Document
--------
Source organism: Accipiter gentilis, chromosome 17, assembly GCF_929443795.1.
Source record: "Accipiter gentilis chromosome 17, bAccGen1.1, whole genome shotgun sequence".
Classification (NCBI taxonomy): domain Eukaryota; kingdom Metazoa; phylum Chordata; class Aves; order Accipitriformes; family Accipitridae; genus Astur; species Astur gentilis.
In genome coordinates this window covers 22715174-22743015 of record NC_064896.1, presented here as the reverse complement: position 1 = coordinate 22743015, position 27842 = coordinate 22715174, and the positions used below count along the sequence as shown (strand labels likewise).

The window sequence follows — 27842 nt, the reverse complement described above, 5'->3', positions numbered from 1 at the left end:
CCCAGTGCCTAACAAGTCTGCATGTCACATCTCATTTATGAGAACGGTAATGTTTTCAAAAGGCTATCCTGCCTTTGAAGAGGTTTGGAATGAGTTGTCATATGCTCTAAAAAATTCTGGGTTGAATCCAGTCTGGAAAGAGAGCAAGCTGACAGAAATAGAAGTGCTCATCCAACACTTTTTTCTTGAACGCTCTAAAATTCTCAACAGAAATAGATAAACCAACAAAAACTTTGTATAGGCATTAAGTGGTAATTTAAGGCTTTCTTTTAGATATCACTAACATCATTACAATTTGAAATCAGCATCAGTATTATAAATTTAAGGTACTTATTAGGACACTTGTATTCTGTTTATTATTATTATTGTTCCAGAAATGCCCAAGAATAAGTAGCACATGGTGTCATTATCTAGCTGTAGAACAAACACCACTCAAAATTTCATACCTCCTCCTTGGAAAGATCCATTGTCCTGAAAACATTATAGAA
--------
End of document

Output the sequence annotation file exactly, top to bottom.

Source organism: Accipiter gentilis, chromosome 17, assembly GCF_929443795.1.
Source record: "Accipiter gentilis chromosome 17, bAccGen1.1, whole genome shotgun sequence".
Classification (NCBI taxonomy): domain Eukaryota; kingdom Metazoa; phylum Chordata; class Aves; order Accipitriformes; family Accipitridae; genus Astur; species Astur gentilis.
In genome coordinates this window covers 22715174-22743015 of record NC_064896.1, presented here as the reverse complement: position 1 = coordinate 22743015, position 27842 = coordinate 22715174, and the positions used below count along the sequence as shown (strand labels likewise).

The window sequence follows — 27842 nt, the reverse complement described above, 5'->3', positions numbered from 1 at the left end:
CCCAGTGCCTAACAAGTCTGCATGTCACATCTCATTTATGAGAACGGTAATGTTTTCAAAAGGCTATCCTGCCTTTGAAGAGGTTTGGAATGAGTTGTCATATGCTCTAAAAAATTCTGGGTTGAATCCAGTCTGGAAAGAGAGCAAGCTGACAGAAATAGAAGTGCTCATCCAACACTTTTTTCTTGAACGCTCTAAAATTCTCAACAGAAATAGATAAACCAACAAAAACTTTGTATAGGCATTAAGTGGTAATTTAAGGCTTTCTTTTAGATATCACTAACATCATTACAATTTGAAATCAGCATCAGTATTATAAATTTAAGGTACTTATTAGGACACTTGTATTCTGTTTATTATTATTATTGTTCCAGAAATGCCCAAGAATAAGTAGCACATGGTGTCATTATCTAGCTGTAGAACAAACACCACTCAAAATTTCATACCTCCTCCTTGGAAAGATCCATTGTCCTGAAAACATTATAGAA